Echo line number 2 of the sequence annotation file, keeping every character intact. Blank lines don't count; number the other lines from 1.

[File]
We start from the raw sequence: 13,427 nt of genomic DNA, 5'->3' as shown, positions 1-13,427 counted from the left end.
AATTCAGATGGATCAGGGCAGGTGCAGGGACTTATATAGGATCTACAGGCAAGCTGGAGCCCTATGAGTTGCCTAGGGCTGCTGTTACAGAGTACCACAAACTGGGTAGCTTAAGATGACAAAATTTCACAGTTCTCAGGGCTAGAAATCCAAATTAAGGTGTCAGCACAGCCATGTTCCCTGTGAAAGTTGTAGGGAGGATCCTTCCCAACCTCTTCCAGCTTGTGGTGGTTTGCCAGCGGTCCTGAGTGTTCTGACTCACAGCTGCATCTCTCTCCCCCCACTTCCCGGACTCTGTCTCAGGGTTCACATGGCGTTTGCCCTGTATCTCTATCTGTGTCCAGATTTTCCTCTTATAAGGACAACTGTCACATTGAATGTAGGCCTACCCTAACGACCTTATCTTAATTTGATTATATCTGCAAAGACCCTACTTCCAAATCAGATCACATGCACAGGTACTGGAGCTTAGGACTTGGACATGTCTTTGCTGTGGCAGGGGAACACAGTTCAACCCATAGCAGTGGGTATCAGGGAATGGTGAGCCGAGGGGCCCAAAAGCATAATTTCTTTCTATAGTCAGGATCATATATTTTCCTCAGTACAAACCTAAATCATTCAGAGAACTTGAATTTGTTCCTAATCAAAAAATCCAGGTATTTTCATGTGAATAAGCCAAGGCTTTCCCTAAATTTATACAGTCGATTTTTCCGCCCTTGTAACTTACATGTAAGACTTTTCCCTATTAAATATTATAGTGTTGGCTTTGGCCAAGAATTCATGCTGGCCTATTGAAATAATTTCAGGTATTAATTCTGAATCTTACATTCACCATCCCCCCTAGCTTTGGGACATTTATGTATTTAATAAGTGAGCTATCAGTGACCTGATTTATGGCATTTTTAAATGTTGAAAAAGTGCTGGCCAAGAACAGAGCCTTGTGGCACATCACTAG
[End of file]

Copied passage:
AATTCAGATGGATCAGGGCAGGTGCAGGGACTTATATAGGATCTACAGGCAAGCTGGAGCCCTATGAGTTGCCTAGGGCTGCTGTTACAGAGTACCACAAACTGGGTAGCTTAAGATGACAAAATTTCACAGTTCTCAGGGCTAGAAATCCAAATTAAGGTGTCAGCACAGCCATGTTCCCTGTGAAAGTTGTAGGGAGGATCCTTCCCAACCTCTTCCAGCTTGTGGTGGTTTGCCAGCGGTCCTGAGTGTTCTGACTCACAGCTGCATCTCTCTCCCCCCACTTCCCGGACTCTGTCTCAGGGTTCACATGGCGTTTGCCCTGTATCTCTATCTGTGTCCAGATTTTCCTCTTATAAGGACAACTGTCACATTGAATGTAGGCCTACCCTAACGACCTTATCTTAATTTGATTATATCTGCAAAGACCCTACTTCCAAATCAGATCACATGCACAGGTACTGGAGCTTAGGACTTGGACATGTCTTTGCTGTGGCAGGGGAACACAGTTCAACCCATAGCAGTGGGTATCAGGGAATGGTGAGCCGAGGGGCCCAAAAGCATAATTTCTTTCTATAGTCAGGATCATATATTTTCCTCAGTACAAACCTAAATCATTCAGAGAACTTGAATTTGTTCCTAATCAAAAAATCCAGGTATTTTCATGTGAATAAGCCAAGGCTTTCCCTAAATTTATACAGTCGATTTTTCCGCCCTTGTAACTTACATGTAAGACTTTTCCCTATTAAATATTATAGTGTTGGCTTTGGCCAAGAATTCATGCTGGCCTATTGAAATAATTTCAGGTATTAATTCTGAATCTTACATTCACCATCCCCCCTAGCTTTGGGACATTTATGTATTTAATAAGTGAGCTATCAGTGACCTGATTTATGGCATTTTTAAATGTTGAAAAAGTGCTGGCCAAGAACAGAGCCTTGTGGCACATCACTAG